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Production : The New Call to Action

6 better ways to drive conversion in direct mail and print

August 2012 By Lois Brayfield and Matt Fey
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Customers … why don't they just do what we want? That would make direct marketing so much easier, wouldn't it? Unfortunately, it's not that easy. In today's marketing climate—with so many choices, technological devices and brand messages bombarding the senses—it's more difficult than ever to get customers to do anything, let alone what you want them to do.

In printed direct marketing vehicles, the stalwart "order now" or "go online" prompts simply don't cut it anymore. You need to do more. How? By creating a compelling call to action that cannot be ignored. Prompt customers to act, to see the call to action screaming at them from the printed piece in a way that moves them to react and act. To do something!

Customers are savvy. If the call to action isn't bold and relevant, customers will read right through it without doing anything. If it isn't authentic and relevant, they may dismiss it outright. That can't happen. Here are six steps to developing strong calls to action that will resonate and push customers to take the next step to engagement.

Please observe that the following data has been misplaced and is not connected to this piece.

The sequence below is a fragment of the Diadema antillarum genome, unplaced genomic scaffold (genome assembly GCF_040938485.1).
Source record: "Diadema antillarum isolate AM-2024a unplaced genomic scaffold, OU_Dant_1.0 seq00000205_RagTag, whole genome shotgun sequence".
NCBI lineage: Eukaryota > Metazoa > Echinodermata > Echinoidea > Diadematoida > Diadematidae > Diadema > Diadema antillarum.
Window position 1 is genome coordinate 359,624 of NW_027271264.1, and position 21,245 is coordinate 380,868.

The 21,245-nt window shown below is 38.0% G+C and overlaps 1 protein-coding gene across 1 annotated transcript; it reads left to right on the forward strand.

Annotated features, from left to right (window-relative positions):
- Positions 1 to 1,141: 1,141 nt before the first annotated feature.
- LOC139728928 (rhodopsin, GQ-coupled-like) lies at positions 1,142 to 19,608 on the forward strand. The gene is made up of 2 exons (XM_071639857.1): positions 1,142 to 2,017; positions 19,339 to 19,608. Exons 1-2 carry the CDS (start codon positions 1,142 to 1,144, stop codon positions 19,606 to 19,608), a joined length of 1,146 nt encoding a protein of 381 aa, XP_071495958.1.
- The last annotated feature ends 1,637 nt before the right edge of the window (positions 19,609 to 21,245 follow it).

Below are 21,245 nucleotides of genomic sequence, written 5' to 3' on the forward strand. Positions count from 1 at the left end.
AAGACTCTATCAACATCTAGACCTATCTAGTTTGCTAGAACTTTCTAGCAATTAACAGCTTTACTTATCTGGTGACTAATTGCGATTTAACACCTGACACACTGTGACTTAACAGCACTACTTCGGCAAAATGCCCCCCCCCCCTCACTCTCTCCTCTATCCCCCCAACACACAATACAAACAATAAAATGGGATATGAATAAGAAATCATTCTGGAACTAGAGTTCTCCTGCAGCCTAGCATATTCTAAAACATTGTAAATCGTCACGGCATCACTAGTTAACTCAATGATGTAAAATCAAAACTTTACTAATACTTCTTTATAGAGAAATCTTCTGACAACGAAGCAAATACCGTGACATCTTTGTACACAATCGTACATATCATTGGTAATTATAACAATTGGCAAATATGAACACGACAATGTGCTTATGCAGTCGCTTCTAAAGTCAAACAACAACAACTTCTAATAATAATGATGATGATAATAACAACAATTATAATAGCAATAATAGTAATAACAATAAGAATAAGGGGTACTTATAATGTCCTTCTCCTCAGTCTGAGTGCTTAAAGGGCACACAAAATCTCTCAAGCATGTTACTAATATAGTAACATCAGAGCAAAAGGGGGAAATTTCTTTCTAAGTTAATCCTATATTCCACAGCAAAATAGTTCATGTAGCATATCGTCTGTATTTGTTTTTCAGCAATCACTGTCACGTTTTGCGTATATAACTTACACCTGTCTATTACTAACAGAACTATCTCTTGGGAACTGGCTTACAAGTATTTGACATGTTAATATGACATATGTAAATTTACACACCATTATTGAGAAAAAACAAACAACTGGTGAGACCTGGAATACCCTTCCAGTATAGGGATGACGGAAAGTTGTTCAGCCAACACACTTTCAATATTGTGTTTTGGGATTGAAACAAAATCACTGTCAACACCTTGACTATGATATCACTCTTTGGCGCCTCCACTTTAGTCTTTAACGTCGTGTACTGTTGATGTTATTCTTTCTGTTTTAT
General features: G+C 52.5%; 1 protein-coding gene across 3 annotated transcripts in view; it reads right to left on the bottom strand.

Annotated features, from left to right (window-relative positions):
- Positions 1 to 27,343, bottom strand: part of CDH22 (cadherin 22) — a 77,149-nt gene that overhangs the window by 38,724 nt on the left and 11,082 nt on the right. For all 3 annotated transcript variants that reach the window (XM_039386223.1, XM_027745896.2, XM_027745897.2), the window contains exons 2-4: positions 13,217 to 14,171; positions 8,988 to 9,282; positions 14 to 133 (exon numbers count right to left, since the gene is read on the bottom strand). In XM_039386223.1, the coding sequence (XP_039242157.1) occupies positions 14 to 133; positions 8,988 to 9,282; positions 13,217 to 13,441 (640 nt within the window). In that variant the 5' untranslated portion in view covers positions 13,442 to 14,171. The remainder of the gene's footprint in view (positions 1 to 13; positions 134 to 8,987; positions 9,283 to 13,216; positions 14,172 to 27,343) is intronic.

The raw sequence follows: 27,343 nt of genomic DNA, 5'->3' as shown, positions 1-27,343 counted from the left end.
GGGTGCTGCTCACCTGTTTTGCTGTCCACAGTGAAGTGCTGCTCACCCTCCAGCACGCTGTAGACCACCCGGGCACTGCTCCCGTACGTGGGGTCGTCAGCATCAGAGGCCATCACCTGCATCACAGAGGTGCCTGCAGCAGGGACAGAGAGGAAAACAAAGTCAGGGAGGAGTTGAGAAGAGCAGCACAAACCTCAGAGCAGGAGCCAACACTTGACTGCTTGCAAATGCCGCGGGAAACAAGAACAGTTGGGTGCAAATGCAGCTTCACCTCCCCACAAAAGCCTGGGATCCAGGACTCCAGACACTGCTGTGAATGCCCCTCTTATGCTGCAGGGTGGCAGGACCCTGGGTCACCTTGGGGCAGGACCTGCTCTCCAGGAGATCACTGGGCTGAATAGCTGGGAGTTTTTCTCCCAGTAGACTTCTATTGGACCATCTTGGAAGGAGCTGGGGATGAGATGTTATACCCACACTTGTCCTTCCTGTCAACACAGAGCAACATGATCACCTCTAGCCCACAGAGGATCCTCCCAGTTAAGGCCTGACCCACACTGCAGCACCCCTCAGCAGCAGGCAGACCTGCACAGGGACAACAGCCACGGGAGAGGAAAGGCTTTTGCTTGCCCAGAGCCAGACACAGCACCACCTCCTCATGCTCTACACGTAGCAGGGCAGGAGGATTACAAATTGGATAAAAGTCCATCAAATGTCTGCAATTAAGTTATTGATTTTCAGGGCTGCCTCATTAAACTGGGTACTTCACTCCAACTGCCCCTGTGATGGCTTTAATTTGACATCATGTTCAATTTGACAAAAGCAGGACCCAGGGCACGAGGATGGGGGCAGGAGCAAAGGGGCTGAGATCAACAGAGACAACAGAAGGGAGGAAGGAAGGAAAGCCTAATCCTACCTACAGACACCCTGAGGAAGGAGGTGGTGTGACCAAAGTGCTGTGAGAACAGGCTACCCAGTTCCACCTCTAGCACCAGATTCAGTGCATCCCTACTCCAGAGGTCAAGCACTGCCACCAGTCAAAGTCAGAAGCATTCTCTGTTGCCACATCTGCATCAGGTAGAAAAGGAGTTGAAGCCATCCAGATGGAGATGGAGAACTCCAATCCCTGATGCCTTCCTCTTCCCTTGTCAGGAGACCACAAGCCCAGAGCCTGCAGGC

1. Build a Hierarchy
Before you think about your call to action and what it will look like or what it will say, think about what you need it to do.

Strategy can make or break your execution. Without a well-developed plan of attack, it won't matter what you print. Gone are the days when you could essentially put anything in the mail and get a response. Outline your goals and construct an actionable plan. Understand what exactly you're asking readers to do, but always begin with the goal in mind.

The kiss of death is creating too many calls to action that ask customers to do different things. Everything should support your overall strategy and end game. Don't let other actions compete with the ultimate call to action. For example, if pushing customers to your website is the goal, don't confuse them by prominently featuring your phone number.

What do you want them to do first? Second? Third? Is it an invitation? Do you want them to order? Plan your message hierarchy accordingly to move customers through the piece and drive to conversion.



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